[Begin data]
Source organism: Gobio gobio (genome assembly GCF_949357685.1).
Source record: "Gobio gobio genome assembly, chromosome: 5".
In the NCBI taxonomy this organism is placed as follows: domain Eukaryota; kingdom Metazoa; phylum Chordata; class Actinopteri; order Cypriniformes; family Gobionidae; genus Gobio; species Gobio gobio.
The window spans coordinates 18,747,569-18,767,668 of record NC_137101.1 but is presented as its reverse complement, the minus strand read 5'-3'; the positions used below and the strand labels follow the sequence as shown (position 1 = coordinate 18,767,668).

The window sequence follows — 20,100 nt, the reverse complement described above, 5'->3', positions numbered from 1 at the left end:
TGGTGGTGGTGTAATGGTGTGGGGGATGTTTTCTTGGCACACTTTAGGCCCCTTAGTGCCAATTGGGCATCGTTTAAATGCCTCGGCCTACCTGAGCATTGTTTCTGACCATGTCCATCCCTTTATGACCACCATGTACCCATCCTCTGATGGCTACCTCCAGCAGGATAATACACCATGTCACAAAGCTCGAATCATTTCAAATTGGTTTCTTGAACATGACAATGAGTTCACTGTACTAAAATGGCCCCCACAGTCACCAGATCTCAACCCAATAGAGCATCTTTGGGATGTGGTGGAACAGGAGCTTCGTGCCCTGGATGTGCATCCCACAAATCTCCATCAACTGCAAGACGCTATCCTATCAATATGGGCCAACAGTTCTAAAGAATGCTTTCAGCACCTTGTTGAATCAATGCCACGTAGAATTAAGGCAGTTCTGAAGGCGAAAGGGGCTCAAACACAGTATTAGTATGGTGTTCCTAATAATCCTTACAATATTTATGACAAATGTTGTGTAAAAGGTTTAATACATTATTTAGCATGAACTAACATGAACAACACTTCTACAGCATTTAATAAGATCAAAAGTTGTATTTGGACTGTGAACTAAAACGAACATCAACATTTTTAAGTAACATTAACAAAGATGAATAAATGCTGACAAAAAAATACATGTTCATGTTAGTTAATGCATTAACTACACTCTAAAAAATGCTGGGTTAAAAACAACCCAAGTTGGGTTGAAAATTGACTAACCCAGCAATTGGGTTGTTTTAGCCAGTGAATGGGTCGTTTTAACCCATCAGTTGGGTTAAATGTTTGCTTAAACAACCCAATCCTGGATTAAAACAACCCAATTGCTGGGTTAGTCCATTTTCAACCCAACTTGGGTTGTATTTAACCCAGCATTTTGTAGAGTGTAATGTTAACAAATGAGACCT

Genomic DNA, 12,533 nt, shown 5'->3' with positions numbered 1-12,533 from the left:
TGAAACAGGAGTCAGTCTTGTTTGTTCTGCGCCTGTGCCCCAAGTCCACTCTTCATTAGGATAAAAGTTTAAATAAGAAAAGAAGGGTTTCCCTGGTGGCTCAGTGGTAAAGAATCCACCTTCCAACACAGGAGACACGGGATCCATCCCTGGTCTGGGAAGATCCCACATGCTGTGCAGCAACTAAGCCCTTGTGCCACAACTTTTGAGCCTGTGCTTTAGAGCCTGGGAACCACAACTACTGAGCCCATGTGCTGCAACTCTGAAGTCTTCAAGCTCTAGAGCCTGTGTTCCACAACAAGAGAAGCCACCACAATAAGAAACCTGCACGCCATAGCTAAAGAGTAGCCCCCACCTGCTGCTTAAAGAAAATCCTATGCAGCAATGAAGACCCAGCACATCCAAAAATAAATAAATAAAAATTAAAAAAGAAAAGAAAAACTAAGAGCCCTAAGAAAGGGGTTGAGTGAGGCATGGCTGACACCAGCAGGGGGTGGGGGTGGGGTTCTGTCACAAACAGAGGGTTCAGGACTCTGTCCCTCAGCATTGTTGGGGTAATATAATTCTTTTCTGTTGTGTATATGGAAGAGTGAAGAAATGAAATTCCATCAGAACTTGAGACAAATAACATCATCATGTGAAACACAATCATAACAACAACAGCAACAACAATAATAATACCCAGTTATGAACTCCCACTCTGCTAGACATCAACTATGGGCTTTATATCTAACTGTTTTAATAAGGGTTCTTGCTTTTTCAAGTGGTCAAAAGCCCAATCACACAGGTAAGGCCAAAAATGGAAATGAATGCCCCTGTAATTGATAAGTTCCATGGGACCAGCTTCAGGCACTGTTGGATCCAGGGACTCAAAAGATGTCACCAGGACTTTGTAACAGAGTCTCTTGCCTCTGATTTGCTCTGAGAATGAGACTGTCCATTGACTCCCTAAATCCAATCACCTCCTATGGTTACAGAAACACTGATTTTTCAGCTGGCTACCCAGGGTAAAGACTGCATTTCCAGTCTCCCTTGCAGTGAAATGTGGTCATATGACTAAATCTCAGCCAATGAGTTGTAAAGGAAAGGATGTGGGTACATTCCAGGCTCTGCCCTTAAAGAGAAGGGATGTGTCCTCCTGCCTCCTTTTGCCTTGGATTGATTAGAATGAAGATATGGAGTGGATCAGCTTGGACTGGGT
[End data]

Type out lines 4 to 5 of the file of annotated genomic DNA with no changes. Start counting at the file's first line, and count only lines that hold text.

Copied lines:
The window spans coordinates 18,747,569-18,767,668 of record NC_137101.1 but is presented as its reverse complement, the minus strand read 5'-3'; the positions used below and the strand labels follow the sequence as shown (position 1 = coordinate 18,767,668).

The window sequence follows — 20,100 nt, the reverse complement described above, 5'->3', positions numbered from 1 at the left end: